There's some pretty clumsy cartooning and weird design in this, but it was drawn quickly as filler for OE5 and I didn't want to fuss with it too much, I wanted to move on to the next issue...which didn't happen. But I always liked the idea, and I'd love to do more.
I redrew this old comics story for Kramers Ergot #8, which I guess is coming out soon.
It came from Mysteries of Unexplored Worlds #8 (1956) and is named "The Half Men."* The GCD credits list only a penciler (Bill Molno) and an inker (Sal Trapani). I would imagine that someone out there has an idea who might have written it. I didn't look as deeply into that mystery as maybe I should have. Please let me know if you have some idea who might have written it.
Sometimes when an cartoonist redraws an old story it's called a "COVER," as in the blog and obviously as in bands covering songs. It's perfect for the blog -- for redrawing covers -- but I don't really like that term for stories, which are, you know, not covers. "I covered a story." "Huh?" I hope that doesn't catch on. I like calling it a "REDRAW," as in, "I redrew this story." But I don't know, maybe there's a better term. I enjoyed doing it, and I hope to do more in the future.
*in the Kramers contents the story is named "Mysteries of Unexplained Worlds" which I wish I could say was on purpose.
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but also it’s a move of taking the non-art, the infra-art, and just moving it across a line... commerce becomes Culture, the mass produced aura-less product becomes the one-off, aura-full handcrafted object ready for the art market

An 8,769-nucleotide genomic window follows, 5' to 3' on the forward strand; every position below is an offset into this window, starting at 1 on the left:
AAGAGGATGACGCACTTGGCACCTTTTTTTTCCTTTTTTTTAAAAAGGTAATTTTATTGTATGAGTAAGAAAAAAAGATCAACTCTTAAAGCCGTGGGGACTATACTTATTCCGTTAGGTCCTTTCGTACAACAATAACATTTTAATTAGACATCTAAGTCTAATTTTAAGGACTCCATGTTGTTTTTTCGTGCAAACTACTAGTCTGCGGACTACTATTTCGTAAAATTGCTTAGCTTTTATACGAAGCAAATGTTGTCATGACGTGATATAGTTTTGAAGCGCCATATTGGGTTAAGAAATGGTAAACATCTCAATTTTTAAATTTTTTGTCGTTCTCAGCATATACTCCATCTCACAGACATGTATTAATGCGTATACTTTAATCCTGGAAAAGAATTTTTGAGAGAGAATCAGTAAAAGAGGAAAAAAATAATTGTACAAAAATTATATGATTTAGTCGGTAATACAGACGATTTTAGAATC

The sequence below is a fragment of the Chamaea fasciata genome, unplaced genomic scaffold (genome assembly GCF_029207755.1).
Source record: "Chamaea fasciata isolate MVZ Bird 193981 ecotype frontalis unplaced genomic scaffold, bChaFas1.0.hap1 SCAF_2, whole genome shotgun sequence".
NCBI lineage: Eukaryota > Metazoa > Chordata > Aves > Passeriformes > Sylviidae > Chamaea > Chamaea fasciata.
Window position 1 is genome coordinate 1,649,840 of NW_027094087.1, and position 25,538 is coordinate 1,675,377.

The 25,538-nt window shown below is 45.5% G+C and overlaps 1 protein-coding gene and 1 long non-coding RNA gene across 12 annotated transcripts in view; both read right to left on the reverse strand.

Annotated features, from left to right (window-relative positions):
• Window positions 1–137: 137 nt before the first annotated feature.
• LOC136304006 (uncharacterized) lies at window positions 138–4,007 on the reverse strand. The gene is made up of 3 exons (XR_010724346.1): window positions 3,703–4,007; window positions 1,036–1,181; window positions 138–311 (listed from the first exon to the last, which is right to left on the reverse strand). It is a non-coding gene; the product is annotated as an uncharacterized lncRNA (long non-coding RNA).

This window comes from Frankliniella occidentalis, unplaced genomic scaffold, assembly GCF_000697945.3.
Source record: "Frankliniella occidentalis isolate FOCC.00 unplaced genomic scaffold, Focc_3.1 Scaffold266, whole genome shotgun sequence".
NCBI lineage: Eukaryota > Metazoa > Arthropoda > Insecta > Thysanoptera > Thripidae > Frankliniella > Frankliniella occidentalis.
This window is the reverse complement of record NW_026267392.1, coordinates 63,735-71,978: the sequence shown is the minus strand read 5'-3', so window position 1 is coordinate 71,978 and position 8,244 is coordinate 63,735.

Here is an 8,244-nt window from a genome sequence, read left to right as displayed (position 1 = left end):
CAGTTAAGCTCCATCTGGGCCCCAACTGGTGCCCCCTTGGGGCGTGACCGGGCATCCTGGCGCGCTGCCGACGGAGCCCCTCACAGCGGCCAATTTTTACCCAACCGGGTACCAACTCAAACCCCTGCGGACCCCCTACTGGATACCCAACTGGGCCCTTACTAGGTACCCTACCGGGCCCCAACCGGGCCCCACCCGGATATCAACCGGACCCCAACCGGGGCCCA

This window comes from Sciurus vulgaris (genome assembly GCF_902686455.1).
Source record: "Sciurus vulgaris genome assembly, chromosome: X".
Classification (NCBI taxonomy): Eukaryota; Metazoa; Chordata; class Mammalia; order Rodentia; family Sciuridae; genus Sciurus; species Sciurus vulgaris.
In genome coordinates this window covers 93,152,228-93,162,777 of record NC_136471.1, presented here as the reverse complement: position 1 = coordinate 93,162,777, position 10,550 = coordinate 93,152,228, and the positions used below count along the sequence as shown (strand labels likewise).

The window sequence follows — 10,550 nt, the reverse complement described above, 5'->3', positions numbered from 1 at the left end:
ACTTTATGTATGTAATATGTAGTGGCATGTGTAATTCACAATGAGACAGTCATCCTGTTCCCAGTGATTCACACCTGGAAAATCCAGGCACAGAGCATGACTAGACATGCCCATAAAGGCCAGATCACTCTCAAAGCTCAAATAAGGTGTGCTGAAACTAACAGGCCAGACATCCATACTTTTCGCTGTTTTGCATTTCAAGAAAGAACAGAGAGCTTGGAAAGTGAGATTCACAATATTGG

Though overshadowed by Mary Cassatt and relatively unknown to museum-goers today, Beaux's craftsmanship and extraordinary output were highly regarded in her time.
--cecelia beaux @ wikipedia. (link). I had never heard of her before.
It’s also true, as Eli Pariser has eloquently explained, that both the deliberate infrastructure of online information and the unintended practices arising from our collective use of it, is actively excluding or hiding some information through a progressively tighter series of feedback loops.
--easily distracted (link).
The conservative believes the excellent person is a kind of mountain climber, a moral athlete who is constantly overcoming or trying to overcome his limits, pushing himself ever higher and higher.
--corey robin (link). On Ross Douthat, David Brooks, Dan Savage.
We come to love the look of a comic, and the feeling expands to a general one of enjoying the way comics are drawn and composed, and even of the ink and paper. We want to make one. And having made one we're not entirely happy with it. Let's say that we've taken a notion to introduce a naturalistic element. So we base our figures on people we know. But the problem is that the things they're saying and doing are not quite authentic. So let's base these aspects on actual situations that we have observed. And so by increments we've put ourselves in the work.
--eddie campbell (link). This really resonated with me. I often think of how writers/artists and readers/reviewers/critics often come to a work from opposite directions, and want different things from it, and read controlled by different habits of thought.
Could we have invented a way of living that is more phantasmagorical and absurd than the all-powerful cruelty of the gods, the caste of priests and princes ruling enslaved peoples, the obligation to work that is supposed to guarantee joy and substantiate the Stalinist paradise, the millenarianist Third Reich, the Maoist Cultural Revolution, the society of well-being (the Welfare state), the totalitarianism of money beyond which there is neither individual no social safety, [and] finally the idea that survival is everything and life is nothing?
[...]The tornado of short-term profit destroys everything in its path; it sterilizes the earth and hardens life so as to extract useless benefits. Humanely conceived, life is incompatible with the economy that exploits man and the earth for lucrative ends. Unlike survival, life gives and gives itself.
–interview with Raoul Vaneigem, with comments by Bruce Sterling (link).